Photos by Dick DeLoach
Prepping a Set of Dart SS Heads
There are many ways to extract more horsepower out of an engine without resorting to massive internal modifications. By getting the most out of the induction system, an engine will work to its max. One piece of the induction system that many overlook is the heads and valve train. But it is these components that can have the largest effect on not only overall horsepower, but in what RPM ranges that power is produced.
That is why when the owner of this Chevy Nova wanted to get the most out of his engine, and had already installed an Edelbrock carb and Weiand intake manifold, he figured that the next logical step is to turn his attention to the heads and valve train. This vehicle has a 283 V-8 with mild RV cam, but other than that the engine is stock. Though small in displacement, the 283ci Chevy engine is a long-standing workhorse that is capable of producing surprising amounts of usable horses. While this won’t be a racecar, or even a daily driver, the owner still wants it streetable, so our goal is to pump up the power with components that don’t require constant tweaking and adjusting.
We started by establishing baseline numbers at Westech Performance (Mira Loma, California) on the SuperFlow AutoDyn chassis dyno. It was determined that the engine had one head gasket that needed replacing and the heads could use reconditioning at the very least. The valve seats and valve “poppets” (mushroom shaped ends) had some buildup, requiring grinding, and the springs were fatigued and needed replacing. It quickly became obvious that the best long-term solution was to replace the heads and valve assemblies all together.
We put in a call to Jack McInnis at Dart Machinery (Troy, Michigan), and after a brief discussion about our project, the engine size and our goals; he suggested we use a set of their new Dart Iron Eagle S/S cast iron heads (PN# 10021070), a vast improvement over factory originals that McInnis said should add about 35-to-40 more hp.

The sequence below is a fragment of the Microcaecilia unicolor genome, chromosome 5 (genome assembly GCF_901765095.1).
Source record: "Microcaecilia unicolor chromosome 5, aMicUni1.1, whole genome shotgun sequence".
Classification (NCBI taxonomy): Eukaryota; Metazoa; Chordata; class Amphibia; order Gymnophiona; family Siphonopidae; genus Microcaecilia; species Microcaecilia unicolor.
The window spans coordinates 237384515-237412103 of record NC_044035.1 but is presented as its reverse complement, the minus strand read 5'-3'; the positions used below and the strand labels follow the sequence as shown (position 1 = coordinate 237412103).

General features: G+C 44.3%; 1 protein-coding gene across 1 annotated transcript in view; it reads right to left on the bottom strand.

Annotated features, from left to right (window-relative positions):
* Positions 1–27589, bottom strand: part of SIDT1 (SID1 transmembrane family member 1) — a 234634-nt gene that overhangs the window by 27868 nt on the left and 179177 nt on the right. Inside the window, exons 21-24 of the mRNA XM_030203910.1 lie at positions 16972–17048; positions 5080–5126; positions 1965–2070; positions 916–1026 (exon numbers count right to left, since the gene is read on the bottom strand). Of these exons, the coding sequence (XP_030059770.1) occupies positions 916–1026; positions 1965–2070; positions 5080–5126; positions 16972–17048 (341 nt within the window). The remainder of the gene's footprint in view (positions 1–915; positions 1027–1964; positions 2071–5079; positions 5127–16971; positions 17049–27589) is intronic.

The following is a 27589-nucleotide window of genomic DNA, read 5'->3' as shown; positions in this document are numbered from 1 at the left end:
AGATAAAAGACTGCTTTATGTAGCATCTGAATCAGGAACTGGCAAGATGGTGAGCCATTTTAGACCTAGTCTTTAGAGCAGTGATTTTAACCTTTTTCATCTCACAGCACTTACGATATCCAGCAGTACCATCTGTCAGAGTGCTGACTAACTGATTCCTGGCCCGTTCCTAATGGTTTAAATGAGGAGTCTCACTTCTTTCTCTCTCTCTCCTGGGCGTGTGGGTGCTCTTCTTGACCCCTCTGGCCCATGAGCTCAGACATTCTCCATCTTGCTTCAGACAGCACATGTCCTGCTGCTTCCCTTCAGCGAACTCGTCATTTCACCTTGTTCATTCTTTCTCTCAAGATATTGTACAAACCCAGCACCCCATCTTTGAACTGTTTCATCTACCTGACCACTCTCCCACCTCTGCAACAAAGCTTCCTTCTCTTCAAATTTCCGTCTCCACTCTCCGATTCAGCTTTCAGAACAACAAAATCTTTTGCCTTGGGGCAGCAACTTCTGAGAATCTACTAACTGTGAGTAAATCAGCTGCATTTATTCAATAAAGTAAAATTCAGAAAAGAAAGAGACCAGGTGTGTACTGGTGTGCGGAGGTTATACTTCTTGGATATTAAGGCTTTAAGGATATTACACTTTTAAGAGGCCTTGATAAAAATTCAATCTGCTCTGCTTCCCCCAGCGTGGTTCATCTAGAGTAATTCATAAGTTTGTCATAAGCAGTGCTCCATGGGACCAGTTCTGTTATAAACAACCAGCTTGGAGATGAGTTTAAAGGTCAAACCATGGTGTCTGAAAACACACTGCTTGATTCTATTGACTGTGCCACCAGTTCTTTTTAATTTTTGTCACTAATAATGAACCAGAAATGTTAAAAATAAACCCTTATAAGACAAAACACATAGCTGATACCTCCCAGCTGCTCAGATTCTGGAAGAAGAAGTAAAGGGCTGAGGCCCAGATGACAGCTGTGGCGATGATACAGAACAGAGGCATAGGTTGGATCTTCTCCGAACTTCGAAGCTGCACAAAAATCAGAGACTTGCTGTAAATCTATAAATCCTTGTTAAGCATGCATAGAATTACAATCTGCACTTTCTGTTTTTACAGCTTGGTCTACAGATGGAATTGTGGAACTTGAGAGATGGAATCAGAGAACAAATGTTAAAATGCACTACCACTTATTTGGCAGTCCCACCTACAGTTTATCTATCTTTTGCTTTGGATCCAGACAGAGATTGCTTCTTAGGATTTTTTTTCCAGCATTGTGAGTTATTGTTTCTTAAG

To give you a little background on Dart, Richard Maskin founded the company in 1981 in a two-car garage in Oak Park, Michigan, with a desk and a phone. Maskin soon turned his passion for drag racing into a thriving enterprise; eventually producing complete cylinder heads from scratch.
It wasn’t long before Maskin became well known to drag racing fans as a mechanical mastermind whose engines have won NHRA Pro Stock championships and dozens of national events. This hands-on experience laid the foundation for Dart Machinery, today a leader in aftermarket cylinder heads, intake manifolds and engine blocks. “Our engine program and our daily interaction with leading engine builders and winning racers keeps Dart on the leading edge of technology,” Maskin said. “We apply everything we learn to produce more powerful and more reliable parts for Dart customers.”
In recent years, Dart’s spread-port Big Chief heads have set the standard in classes ranging from Pro Street to Pro Mod. This tradition of innovation has continued with the introduction of affordable Iron Eagle S/S and PRO 1 cylinder heads for small- and big-block Chevy V-8 street/strip applications. “Iron eagle S/S heads are a great, economical performance upgrade for street cars, trucks and street/strip use,” McInnis said.
The heads feature thick port walls (extra meat for porting), enlarged water passages, multi-angle intake valve seats, hardened and radiused exhaust valve seats, bronze valve guides and heart-shaped 49, 64 or 72cc combustion chambers.
The heads can be purchased bare or fully assembled including stainless steel valves, valve springs, retainers, locks, seals, studs, and guide plates. They come with your choice of angled or straight plug locations and accept all early and late model accessory brackets. For our article we chose bare heads because we wanted to use valves and springs from a couple of other companies.
We arranged to have the head prep and valve work done at Clay Smith Engineering (Buena Park, California), a company well known for its high-performance and racing cams for more than 75 years and a distributor of Dart products since Dart began. “In the years I’ve worked Clay Smith I’ve found that Dart cast iron heads are among the cleanest castings we see,” head specialist Chad Langdon said. However, Langdon explained that they still have a prep, paint and machining procedure that they go through with every head they sell, which was great for us.
We followed the process to see how Langdon and machinist Evan Speilman do it. Check out the photos and you’ll find that prepping and assembling heads isn’t all that hard if you know the game plan.
Clay Smith Cams